Dominic Raab held his FIRST talks with Michel Barnier today
In response the EU has told its other 27 members to prepare for “no deal” as confidence that the Chequers plan – which critics say would leave Britain half in and half out – will not be agreed in Parliament or Brussels.
In a further rebuke to Mrs May and Mr Raab, sources in Brussels have said they will not negotiate her white paper directly.
A senior source told the Daily Express: “We are not negotiating the White Paper.
“There won’t be a formal position – we will take it into account, ask questions and negotiate the documents we want to have ready for October.”
The meeting in Brussels was also overshadowed by revelations that the controversial civil servant Olly Robbins who came up with the discredited Chequers plan received a £20,000 Brexit bonus last year.
Defending the bonus, Downing Street said: “The performance for permanent secretaries, which is the role Olly was in when this bonus was awarded, are subject to a robust performance management system, assessed by the Permanent Secretaries Remuneration Committee, which has an independent chair and the Prime Minister then approves the recommendations.”
A spokeswoman admitted that it would have been signed off by Mrs May.
Arriving in Brussels for his first meeting with Mr Barnier, Mr Raab told reporters he was looking forward to “heating up the negotiations”.
He said progress had already been made, especially in terms of citizens’ rights, but it was now “vital” to make progress on the framework of a future relationship between the UK and EU.
Mr Raab said: “I have come out to discuss the detailed proposals we have got in our white paper that you will have seen.
“I’m looking forward to, with renewed energy, vigour and vim, looking at the detail of all of this.
“As Michel (Barnier) has told us, the clock is ticking so I’m looking forward to intensifying, heating up the negotiations and making sure we are in the best position to get the best deal.”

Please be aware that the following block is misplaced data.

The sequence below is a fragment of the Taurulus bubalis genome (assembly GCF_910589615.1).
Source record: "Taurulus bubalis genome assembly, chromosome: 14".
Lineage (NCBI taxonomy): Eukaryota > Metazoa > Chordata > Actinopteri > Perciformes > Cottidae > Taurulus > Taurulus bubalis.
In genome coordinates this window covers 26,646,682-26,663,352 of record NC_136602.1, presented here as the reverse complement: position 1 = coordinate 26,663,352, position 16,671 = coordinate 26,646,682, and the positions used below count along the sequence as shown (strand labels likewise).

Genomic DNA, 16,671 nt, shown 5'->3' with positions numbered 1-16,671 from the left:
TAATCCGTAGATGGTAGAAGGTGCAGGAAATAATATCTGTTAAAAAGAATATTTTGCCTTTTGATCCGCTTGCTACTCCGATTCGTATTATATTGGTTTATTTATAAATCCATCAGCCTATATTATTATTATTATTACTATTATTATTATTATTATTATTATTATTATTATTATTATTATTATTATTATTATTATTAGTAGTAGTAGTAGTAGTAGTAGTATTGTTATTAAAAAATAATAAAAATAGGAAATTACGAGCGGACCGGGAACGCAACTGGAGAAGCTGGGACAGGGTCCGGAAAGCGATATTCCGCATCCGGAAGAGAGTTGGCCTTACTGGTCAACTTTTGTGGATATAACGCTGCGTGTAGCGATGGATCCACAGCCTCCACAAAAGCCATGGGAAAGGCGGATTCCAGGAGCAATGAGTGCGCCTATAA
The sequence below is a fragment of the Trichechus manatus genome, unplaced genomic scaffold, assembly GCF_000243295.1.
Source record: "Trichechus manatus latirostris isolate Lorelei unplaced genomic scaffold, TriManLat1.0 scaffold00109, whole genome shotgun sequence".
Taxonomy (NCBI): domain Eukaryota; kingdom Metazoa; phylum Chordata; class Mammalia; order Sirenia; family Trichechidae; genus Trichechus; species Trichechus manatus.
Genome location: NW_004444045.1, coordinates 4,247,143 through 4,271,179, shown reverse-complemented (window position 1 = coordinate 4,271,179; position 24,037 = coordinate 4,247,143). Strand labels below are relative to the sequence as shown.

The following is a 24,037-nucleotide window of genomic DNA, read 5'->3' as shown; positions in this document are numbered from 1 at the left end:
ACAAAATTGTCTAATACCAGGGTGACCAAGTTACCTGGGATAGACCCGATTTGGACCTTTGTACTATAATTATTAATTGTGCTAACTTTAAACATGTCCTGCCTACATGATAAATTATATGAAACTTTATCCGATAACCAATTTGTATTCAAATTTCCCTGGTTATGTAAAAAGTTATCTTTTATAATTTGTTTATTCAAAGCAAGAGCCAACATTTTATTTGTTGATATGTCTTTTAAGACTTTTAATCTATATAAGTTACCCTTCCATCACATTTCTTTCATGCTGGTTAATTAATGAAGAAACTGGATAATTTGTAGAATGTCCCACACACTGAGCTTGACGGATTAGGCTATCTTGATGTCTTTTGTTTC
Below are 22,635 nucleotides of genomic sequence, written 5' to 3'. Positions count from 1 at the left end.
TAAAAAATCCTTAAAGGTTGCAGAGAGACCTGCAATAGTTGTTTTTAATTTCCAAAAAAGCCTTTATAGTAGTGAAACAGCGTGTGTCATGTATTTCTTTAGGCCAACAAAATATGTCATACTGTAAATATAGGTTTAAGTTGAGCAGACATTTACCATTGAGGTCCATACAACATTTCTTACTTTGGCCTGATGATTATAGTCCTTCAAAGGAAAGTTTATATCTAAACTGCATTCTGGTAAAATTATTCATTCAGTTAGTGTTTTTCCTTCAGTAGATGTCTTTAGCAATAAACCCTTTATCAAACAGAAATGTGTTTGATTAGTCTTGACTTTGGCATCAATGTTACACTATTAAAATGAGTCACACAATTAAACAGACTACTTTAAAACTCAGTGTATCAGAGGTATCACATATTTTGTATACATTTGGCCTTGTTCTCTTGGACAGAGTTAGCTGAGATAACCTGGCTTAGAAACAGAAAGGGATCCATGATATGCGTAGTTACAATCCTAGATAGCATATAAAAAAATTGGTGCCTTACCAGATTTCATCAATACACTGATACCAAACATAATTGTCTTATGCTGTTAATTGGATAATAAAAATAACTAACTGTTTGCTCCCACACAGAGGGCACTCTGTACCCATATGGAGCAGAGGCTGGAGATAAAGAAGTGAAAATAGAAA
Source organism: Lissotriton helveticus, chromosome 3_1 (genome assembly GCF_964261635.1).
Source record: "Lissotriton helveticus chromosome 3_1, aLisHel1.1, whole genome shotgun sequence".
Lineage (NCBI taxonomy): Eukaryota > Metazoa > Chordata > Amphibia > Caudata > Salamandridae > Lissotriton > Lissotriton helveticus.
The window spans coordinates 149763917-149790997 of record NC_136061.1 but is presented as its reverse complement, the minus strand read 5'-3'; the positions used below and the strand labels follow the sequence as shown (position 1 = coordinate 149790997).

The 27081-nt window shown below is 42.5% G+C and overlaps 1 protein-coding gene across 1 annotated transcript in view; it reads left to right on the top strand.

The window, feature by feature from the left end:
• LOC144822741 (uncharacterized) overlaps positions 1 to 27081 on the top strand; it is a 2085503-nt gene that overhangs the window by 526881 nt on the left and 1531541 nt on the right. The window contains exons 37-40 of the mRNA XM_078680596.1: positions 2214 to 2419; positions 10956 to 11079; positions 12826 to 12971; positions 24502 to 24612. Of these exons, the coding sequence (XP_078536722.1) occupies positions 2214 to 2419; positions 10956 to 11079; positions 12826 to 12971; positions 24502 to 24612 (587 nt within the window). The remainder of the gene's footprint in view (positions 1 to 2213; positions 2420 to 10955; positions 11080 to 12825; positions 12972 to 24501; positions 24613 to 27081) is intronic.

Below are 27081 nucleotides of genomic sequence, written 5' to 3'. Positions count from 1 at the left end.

Ahead of the meeting, Mr Barnier gave Mr Raab a copy of ‘Going to the Mountain’ by Nelson Mandella’s grandson Ndaba.
In return Mr Raab gave Mr Barnier a copy of the Hedgehog and the Fox by Isaiah Berlin.
The Frenchman is also planning on showing Raab a picture of himself and Mandela at the tenth anniversary of the end of apartheid.
Mr Barnier told reporters that “we have a lot of work to do”, adding: “There are 13 weeks left before the October European Council. During this short time we have two things to do.
“We must finalise the withdrawal agreement and we are not yet there.
“We must also prepare a political declaration on our future relationship.
“On the withdrawal agreement, it is a matter of urgency to agree a legally operative backstop for Ireland and Northern Ireland. We need an all-weather insurance policy.”
Earlier, the Brexit Secretary took questions in the Commons where he sidestepped questions about a “no deal” which many Brexiteers now believe is the best option for Britain.
Labour’s Sir Keir Starmer highlighted warnings from former Brexit minister Steve Baker, who suggested the number of Tory MPs willing to vote down a deal which is “too soft” is substantially more than 40.
Mr Raab sidestepped the question and insisted his focus is on “narrowing the differences” and securing a “win-win deal” which is good for both the UK and European countries.
Meanwhile, leading cabinet Brexiteer Andrea Leadsom has warned Brussels that the Chequers plan is “a final offer” to Brussels and rejection will see Britain leave with no deal.
The Leader of the House told The House magazine: “The EU has simply not taken us seriously so far in terms of the future agreement.
“What this deal does is it says to them, ‘right, now we can have a free trading area where there won’t be the need for border checks and controls’.
The EU has told its 27 members to prepare for ‘no deal’
“It’s saying to the EU, ‘you better take this seriously’. In my view, it’s take this seriously or we are heading for no deal. The message to the EU has to be, ‘this is the final offer’.
“So, when you say, ‘is it flexible?’, it’s not in the sense of they’re going to wriggle away at it and we’re going to accept it. It is a very hard and fast offer to the EU that makes sense for them.
“But if they don’t accept it, we’re also ramping up our no deal preparations. That’s where we will be heading and they will have forced us to do that.
“My message to the EU is, ‘take this seriously because otherwise, you’re forcing us down the road of no deal’.”
She added: “It needs to be quite clear to the EU, ‘you’ve got to come to the table and start negotiating with serious focus and concentration and goodwill because otherwise, we will be leaving with no deal’.”